Prime Minister Benjamin Netanyahu and Saudi Crown Prince Mohammed bin Salman (MBS) spoke on the phone twice in recent weeks, with Bahraini Foreign Minister Abdullatif bin Rashid Al Zayani facilitating the calls, a foreign diplomatic source said Monday.
Netanyahu and MBS spoke before and after last week’s Arab League meeting to discuss the possibility of normalization between Israel and Saudi Arabia.
No progress was made in the conversations, and MBS rejected a request from Netanyahu to meet, the source said.
‘Optimism’ in Jerusalem about direct flights to Saudi Arabia
The leaders did not discuss the possibility of direct flights from Israel to Saudi Arabia for the Hajj, the annual pilgrimage to Mecca, this year, but according to an Israeli diplomatic source, “There is optimism” in Jerusalem about the continuing efforts.
The Saudis presented a list of demands for Israeli concessions vis-à-vis the Palestinians, the N12 news site reported. Those demands include allowing the Palestinian security apparatus to be strengthened at the expense of the IDF in Judea and Samaria, the report said. MBS also requested Palestinian security control over al-Aqsa Mosque and the Church of the Holy Sepulcher, while the Western Wall would remain under full Israeli control.
Foreign Minister Eli Cohen and Zayani spoke on the phone on Sunday night, the Foreign Ministry said.
Last week, Cohen told The Jerusalem Post normalization with Saudi Arabia was “not a matter of if, but of when. We and Saudi Arabia have the same interests.”
He said White House Coordinator for the Middle East and North Africa Brett McGurk and Special Presidential Coordinator for Global Infrastructure and Energy Security Amos Hochstein had spoken to Saudi Crown Prince Mohammed bin Salman (MBS) about peace with Israel during their visit to Jeddah this month.
Eli Cohen: Saudi-Israeli normalization come come in next six months to year
Normalization with Saudi Arabia could come within the next six months to a year, though senior Saudi officials have always said publicly that headway must be made between Israel and the Palestinians for Riyadh to take that step, Cohen told N12 Saturday night.
A source with connections to the Saudi leadership said MBS wants to be able to say that he did something for the Palestinians and to strengthen Riyadh’s security cooperation with Washington in conjunction with normalization.
“The Palestinian issue was and remains the central issue for Arab countries, and it is at the top of the kingdom’s priorities,” MBS said at the Arab League summit in Jeddah last week.
“We will not delay in providing assistance to the Palestinian people in recovering their lands, restoring their legitimate rights and establishing an independent state on the 1967 borders with east Jerusalem as its capital,” he said.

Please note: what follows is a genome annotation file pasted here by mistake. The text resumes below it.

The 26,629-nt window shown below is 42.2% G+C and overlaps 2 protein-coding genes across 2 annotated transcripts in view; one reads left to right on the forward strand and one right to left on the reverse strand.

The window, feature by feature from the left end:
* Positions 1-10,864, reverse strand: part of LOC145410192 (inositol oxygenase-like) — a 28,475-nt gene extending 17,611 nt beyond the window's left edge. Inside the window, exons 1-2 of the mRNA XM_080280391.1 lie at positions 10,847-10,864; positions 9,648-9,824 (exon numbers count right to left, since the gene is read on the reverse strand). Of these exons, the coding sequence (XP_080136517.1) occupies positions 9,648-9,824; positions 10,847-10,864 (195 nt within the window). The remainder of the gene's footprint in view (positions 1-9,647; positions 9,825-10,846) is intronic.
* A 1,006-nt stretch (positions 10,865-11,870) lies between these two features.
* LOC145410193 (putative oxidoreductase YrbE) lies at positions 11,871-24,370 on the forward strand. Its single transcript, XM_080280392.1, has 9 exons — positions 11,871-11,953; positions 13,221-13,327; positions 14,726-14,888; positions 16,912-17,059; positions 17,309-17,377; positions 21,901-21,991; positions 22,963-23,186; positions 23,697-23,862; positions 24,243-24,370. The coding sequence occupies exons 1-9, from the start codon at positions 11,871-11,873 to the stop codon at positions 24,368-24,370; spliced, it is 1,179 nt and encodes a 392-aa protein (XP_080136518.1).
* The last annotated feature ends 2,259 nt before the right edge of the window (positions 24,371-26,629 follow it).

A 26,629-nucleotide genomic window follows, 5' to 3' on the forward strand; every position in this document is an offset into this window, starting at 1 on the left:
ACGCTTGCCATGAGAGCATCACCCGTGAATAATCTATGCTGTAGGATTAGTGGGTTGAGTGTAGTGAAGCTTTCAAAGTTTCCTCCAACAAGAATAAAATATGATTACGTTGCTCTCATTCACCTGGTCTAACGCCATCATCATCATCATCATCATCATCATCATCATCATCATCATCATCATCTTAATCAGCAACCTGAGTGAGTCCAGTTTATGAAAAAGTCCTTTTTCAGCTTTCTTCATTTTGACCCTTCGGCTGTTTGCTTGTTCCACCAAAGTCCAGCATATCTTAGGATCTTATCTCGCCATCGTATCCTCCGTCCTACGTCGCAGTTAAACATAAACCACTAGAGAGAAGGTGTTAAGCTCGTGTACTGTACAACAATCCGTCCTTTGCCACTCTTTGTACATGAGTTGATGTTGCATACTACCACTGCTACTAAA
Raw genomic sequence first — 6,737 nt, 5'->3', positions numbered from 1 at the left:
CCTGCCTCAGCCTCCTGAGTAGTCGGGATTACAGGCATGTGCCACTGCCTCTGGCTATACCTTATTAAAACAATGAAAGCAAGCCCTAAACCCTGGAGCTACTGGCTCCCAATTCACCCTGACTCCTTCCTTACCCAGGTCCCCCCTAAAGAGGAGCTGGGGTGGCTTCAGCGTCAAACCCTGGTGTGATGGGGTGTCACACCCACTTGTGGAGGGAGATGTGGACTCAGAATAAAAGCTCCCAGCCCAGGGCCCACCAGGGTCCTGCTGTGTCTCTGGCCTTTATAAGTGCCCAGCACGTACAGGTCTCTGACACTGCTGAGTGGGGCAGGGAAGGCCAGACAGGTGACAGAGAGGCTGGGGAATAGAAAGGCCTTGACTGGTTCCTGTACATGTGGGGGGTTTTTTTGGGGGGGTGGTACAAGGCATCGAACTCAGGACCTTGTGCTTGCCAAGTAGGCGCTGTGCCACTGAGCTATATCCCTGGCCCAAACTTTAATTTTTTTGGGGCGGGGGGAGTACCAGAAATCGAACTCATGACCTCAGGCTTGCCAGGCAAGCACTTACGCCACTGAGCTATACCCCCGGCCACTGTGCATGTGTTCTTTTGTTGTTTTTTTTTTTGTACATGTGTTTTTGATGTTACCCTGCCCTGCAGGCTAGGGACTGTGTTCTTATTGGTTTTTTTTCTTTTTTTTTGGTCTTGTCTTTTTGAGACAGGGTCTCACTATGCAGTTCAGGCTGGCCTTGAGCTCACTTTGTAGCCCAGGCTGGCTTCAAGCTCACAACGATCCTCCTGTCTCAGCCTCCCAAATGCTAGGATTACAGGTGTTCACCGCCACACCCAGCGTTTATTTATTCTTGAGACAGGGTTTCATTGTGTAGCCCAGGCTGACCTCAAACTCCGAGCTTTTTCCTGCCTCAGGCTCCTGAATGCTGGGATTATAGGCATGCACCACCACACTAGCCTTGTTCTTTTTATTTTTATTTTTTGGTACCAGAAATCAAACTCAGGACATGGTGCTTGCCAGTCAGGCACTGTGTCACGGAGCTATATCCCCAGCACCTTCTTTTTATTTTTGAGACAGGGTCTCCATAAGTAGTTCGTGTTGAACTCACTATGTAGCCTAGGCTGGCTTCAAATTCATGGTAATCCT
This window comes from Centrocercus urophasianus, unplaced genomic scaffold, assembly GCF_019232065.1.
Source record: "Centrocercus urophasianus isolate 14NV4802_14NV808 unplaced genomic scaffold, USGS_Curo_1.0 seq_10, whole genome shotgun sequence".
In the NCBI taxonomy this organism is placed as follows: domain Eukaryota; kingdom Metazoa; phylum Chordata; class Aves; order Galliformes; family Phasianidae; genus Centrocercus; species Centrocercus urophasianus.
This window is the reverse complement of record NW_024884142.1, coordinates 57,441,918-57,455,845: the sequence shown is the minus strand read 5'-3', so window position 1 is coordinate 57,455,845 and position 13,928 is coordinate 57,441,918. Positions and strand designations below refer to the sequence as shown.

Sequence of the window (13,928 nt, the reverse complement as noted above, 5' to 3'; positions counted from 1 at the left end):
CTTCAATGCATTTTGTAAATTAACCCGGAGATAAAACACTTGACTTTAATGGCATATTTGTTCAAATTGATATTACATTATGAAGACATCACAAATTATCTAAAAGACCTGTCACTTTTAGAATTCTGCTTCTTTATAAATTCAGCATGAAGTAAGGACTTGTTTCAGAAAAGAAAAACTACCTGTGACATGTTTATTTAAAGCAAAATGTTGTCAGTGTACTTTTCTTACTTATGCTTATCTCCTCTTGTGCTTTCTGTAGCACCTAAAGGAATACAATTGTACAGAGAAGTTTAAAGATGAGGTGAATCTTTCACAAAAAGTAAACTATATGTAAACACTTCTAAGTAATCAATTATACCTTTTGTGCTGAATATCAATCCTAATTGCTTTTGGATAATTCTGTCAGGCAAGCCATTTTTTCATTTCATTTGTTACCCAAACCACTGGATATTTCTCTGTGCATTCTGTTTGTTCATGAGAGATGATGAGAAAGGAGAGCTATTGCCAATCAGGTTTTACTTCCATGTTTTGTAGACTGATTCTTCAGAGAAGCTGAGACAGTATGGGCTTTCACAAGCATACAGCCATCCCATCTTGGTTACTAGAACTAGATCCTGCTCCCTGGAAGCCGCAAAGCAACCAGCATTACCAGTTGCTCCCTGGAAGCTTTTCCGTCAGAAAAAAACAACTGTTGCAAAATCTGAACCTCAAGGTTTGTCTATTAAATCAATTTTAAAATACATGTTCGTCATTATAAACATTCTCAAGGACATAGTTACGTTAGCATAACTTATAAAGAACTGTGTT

Jerusalem remains hopeful for a breakthrough in talks ahead of the Hajj, the Muslim pilgrimage to Mecca, set to take place on June 26-July 1 this year.
Only Israeli Muslims would be allowed on the flights from Ben-Gurion and Ramon Airports, according to Maariv.
Last year some 2,700 Israelis traveled to Mecca, and about 4,500 are expected to do so this year. In the past, most traveled via Jordan.
While it would likely be too short notice to make security arrangements to allow Palestinians onto the flights, MBS views that as part of the deal for direct flights, the source with ties to Riyadh said.
Last year, Qatar allowed direct flights from Israel for the World Cup, stating publicly that they were for Palestinians as well, but no Palestinians actually flew to the games via Israel.
Senior adviser to the Foundation for the Defense of Democracies Rich Goldberg, who was in Saudi Arabia to meet with officials earlier this month, said direct flights “would be an excellent bridge towards the next phase of normalization talks.”
“There have been several overtures towards Israel by the Saudis over recent months, such as overflights [for Israeli airlines] more particularly,” he said. “Having direct flights for Muslims living in Israel who want an easier way to get to Saudi Arabia for Hajj is a great way of building a bridge to Israel with direct benefit for Muslims living in Israel.”
Goldberg said there are “a lot of positive signals out of all capitals involved and [direct flights are] something that hopefully the parties can resolve in short order.”
Israel has sought direct flights to Jeddah for the pilgrimage to Mecca since 2018 and made a concerted diplomatic effort when US President Joe Biden visited Saudi Arabia last July. Riyadh permitted Israeli commercial flights to cross its airspace at the time, but not the new flights.
Biden said he welcomed “related steps under discussion to include direct flights from Israel to Jeddah for next year’s Hajj on approved carriers.”